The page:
President Donald Trump on Friday urged a federal appeals court to block what he called a bad faith effort by Manhattan's top prosecutor to enforce a "dragnet" subpoena for his tax returns to advance a criminal probe into his businesses.
In a filing with the 2nd U.S. Circuit Court of Appeals in Manhattan, Trump's lawyers said a lower court judge erred in giving Manhattan District Attorney Cyrus Vance a green light to obtain eight years of business and personal tax returns from the Republican president's longtime accounting firm Mazars USA.
Trump said Vance, a Democrat, largely copied an earlier subpoena by congressional Democrats who themselves were "restless" to obtain his returns.
He also said the district attorney went too far issuing a subpoena that "makes dragnet requests for reams of the President's papers, requests documents as far back as 2011, and seeks records from entities all over the world."
A spokesman for Vance did not immediately respond to a request for comment.
The appeals court has scheduled oral arguments for Sept. 25.
Lawyers for Trump have said if the court ruled against him, he would appeal to the U.S. Supreme Court. The appeals process likely means the contents of Trump's tax returns will not become public before Nov. 3, when Trump is seeking reelection.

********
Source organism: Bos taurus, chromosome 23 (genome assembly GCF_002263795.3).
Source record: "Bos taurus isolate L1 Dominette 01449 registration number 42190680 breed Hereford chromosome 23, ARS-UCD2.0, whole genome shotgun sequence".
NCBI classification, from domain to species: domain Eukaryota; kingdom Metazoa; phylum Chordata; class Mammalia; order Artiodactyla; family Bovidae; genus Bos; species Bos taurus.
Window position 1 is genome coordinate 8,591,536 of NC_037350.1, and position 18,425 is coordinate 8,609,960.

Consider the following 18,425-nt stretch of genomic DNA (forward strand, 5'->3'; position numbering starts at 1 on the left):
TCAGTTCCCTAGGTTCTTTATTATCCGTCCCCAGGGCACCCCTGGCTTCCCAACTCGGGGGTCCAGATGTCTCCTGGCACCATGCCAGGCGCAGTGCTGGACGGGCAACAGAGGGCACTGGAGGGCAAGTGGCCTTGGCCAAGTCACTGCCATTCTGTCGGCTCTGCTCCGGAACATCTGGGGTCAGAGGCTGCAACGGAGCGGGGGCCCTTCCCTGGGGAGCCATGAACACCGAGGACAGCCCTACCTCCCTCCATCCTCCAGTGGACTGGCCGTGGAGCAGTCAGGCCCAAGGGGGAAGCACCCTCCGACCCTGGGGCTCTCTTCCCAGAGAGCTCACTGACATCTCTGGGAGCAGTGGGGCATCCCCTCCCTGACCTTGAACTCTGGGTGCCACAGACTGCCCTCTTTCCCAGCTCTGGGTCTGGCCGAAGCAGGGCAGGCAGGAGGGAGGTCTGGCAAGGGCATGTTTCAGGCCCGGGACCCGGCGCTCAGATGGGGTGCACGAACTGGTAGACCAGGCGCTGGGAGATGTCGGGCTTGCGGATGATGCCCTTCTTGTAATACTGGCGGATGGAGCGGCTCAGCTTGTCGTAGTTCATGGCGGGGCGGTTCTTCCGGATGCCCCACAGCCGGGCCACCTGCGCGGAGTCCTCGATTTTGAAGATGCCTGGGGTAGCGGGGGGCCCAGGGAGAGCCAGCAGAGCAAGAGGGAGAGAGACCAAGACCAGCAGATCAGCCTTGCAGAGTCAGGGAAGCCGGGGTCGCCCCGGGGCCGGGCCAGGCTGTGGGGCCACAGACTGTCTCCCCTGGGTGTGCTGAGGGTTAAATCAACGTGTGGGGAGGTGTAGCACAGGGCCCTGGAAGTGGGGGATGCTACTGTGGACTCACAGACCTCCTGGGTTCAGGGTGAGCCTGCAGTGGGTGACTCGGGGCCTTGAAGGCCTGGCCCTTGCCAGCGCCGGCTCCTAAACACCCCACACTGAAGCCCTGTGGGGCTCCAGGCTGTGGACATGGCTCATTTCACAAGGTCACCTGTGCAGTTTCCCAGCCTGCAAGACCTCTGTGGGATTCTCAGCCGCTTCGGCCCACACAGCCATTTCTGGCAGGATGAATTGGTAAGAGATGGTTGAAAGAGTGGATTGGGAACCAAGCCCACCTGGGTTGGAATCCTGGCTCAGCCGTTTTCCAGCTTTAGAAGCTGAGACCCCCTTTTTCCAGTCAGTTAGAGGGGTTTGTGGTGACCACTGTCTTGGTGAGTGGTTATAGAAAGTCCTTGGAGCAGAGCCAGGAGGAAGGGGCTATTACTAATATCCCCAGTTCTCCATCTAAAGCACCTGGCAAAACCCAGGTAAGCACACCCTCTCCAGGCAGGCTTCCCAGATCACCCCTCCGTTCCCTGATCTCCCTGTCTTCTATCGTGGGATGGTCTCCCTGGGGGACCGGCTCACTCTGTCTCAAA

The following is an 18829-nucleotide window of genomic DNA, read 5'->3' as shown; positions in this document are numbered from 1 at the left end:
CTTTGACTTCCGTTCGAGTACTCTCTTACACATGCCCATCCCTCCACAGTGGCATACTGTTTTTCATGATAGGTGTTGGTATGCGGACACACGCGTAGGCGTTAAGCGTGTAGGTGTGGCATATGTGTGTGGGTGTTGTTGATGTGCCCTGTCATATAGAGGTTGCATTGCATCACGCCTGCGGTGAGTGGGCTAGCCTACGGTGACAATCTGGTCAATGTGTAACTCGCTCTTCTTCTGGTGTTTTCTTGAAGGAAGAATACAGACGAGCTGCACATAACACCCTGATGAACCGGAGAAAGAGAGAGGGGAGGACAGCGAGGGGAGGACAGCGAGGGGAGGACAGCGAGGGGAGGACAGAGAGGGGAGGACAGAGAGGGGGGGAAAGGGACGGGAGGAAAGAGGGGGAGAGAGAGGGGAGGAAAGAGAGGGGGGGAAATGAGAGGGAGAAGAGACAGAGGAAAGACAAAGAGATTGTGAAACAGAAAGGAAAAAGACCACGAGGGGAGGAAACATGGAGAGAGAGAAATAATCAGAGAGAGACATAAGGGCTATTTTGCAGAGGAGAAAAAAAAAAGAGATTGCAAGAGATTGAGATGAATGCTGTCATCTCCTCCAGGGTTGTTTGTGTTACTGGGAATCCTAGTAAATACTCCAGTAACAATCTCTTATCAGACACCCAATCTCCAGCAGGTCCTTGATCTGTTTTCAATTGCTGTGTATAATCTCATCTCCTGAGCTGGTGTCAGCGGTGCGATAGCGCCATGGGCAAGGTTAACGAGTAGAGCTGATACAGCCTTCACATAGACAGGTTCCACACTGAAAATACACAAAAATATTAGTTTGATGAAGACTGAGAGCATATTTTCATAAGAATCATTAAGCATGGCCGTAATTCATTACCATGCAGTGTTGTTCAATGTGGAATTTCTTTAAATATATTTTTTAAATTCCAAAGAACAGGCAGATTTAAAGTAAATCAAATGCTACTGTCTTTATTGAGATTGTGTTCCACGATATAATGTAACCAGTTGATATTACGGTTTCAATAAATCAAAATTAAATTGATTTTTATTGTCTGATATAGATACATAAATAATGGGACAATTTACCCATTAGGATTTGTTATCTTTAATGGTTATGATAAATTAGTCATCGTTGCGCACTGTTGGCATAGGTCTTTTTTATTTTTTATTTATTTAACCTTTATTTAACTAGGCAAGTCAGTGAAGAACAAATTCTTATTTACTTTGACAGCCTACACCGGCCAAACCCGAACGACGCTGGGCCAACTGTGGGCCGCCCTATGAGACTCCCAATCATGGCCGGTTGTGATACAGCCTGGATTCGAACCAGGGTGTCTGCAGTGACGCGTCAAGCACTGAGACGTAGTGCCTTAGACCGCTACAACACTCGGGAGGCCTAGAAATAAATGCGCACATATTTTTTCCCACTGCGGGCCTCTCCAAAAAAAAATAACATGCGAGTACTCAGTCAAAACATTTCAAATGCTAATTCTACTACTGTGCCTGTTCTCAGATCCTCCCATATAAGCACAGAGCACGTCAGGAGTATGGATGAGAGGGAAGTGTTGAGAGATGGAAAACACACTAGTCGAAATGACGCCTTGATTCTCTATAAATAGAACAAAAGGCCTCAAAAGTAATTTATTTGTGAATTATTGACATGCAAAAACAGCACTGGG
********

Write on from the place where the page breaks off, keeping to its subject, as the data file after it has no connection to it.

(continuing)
Trump has spent more than a year resisting the subpoena, and is appealing an Aug. 20 decision by U.S. District Judge Victor Marrero in Manhattan to allow its enforcement.
Vance began his probe after news that Trump's former lawyer Michael Cohen made hush money payments before the 2016 election to keep two women quiet about their claimed sexual encounters with Trump, which the president has denied.
In a court filing last month, Vance suggested the subpoena was also related to "possibly extensive and protracted criminal conduct" at the president's business, the Trump Organization, including insurance and bank fraud.
In July, the Supreme Court refused to block the subpoena, rejecting Trump's claim of absolute immunity from criminal probes while in the White House, but said Trump could raise other objections, including as to the subpoena's scope.
The prior six presidents, including three Republicans and three Democrats, have released their tax returns.
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